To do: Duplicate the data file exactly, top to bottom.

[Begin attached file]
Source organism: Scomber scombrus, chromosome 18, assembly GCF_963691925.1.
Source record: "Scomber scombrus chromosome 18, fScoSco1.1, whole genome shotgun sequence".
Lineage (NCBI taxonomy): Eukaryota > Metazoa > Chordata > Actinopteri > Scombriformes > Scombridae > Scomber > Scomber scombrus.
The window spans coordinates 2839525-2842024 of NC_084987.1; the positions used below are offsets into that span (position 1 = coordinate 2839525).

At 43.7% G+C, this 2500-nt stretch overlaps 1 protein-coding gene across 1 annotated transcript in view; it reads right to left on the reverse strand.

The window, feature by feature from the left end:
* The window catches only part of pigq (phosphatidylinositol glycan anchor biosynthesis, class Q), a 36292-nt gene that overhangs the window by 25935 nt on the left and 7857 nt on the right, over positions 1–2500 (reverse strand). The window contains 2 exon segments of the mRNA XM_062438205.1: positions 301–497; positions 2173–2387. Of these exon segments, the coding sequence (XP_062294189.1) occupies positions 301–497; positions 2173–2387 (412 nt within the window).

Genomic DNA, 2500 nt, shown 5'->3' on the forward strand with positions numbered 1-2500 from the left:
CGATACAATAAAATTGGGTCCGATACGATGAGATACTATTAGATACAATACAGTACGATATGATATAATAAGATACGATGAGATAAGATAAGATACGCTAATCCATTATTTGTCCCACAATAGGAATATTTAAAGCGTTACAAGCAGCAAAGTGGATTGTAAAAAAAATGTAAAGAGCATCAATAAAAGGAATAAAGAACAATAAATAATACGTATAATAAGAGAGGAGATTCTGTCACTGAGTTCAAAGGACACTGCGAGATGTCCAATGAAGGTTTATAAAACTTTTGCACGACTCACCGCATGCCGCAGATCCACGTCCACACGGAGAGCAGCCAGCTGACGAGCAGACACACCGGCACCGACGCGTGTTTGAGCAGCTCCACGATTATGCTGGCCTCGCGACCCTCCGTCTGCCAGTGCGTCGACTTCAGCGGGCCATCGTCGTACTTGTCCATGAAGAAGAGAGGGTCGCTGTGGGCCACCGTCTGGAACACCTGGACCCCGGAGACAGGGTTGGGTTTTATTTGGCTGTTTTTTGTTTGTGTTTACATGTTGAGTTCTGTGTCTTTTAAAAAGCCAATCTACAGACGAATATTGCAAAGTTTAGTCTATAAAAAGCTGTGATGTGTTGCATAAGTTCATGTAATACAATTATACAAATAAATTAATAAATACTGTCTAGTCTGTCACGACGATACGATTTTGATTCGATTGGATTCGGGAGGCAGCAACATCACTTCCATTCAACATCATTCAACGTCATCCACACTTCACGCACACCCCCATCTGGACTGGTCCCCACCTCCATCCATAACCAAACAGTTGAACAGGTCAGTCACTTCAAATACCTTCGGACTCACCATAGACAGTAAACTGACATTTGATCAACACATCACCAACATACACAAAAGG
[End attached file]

Source organism: Scomber scombrus, chromosome 18, assembly GCF_963691925.1.
Source record: "Scomber scombrus chromosome 18, fScoSco1.1, whole genome shotgun sequence".
Lineage (NCBI taxonomy): Eukaryota > Metazoa > Chordata > Actinopteri > Scombriformes > Scombridae > Scomber > Scomber scombrus.
The window spans coordinates 2839525-2842024 of NC_084987.1; the positions used below are offsets into that span (position 1 = coordinate 2839525).

At 43.7% G+C, this 2500-nt stretch overlaps 1 protein-coding gene across 1 annotated transcript in view; it reads right to left on the reverse strand.

The window, feature by feature from the left end:
* The window catches only part of pigq (phosphatidylinositol glycan anchor biosynthesis, class Q), a 36292-nt gene that overhangs the window by 25935 nt on the left and 7857 nt on the right, over positions 1–2500 (reverse strand). The window contains 2 exon segments of the mRNA XM_062438205.1: positions 301–497; positions 2173–2387. Of these exon segments, the coding sequence (XP_062294189.1) occupies positions 301–497; positions 2173–2387 (412 nt within the window).

Genomic DNA, 2500 nt, shown 5'->3' on the forward strand with positions numbered 1-2500 from the left:
CGATACAATAAAATTGGGTCCGATACGATGAGATACTATTAGATACAATACAGTACGATATGATATAATAAGATACGATGAGATAAGATAAGATACGCTAATCCATTATTTGTCCCACAATAGGAATATTTAAAGCGTTACAAGCAGCAAAGTGGATTGTAAAAAAAATGTAAAGAGCATCAATAAAAGGAATAAAGAACAATAAATAATACGTATAATAAGAGAGGAGATTCTGTCACTGAGTTCAAAGGACACTGCGAGATGTCCAATGAAGGTTTATAAAACTTTTGCACGACTCACCGCATGCCGCAGATCCACGTCCACACGGAGAGCAGCCAGCTGACGAGCAGACACACCGGCACCGACGCGTGTTTGAGCAGCTCCACGATTATGCTGGCCTCGCGACCCTCCGTCTGCCAGTGCGTCGACTTCAGCGGGCCATCGTCGTACTTGTCCATGAAGAAGAGAGGGTCGCTGTGGGCCACCGTCTGGAACACCTGGACCCCGGAGACAGGGTTGGGTTTTATTTGGCTGTTTTTTGTTTGTGTTTACATGTTGAGTTCTGTGTCTTTTAAAAAGCCAATCTACAGACGAATATTGCAAAGTTTAGTCTATAAAAAGCTGTGATGTGTTGCATAAGTTCATGTAATACAATTATACAAATAAATTAATAAATACTGTCTAGTCTGTCACGACGATACGATTTTGATTCGATTGGATTCGGGAGGCAGCAACATCACTTCCATTCAACATCATTCAACGTCATCCACACTTCACGCACACCCCCATCTGGACTGGTCCCCACCTCCATCCATAACCAAACAGTTGAACAGGTCAGTCACTTCAAATACCTTCGGACTCACCATAGACAGTAAACTGACATTTGATCAACACATCACCAACATACACAAAAGG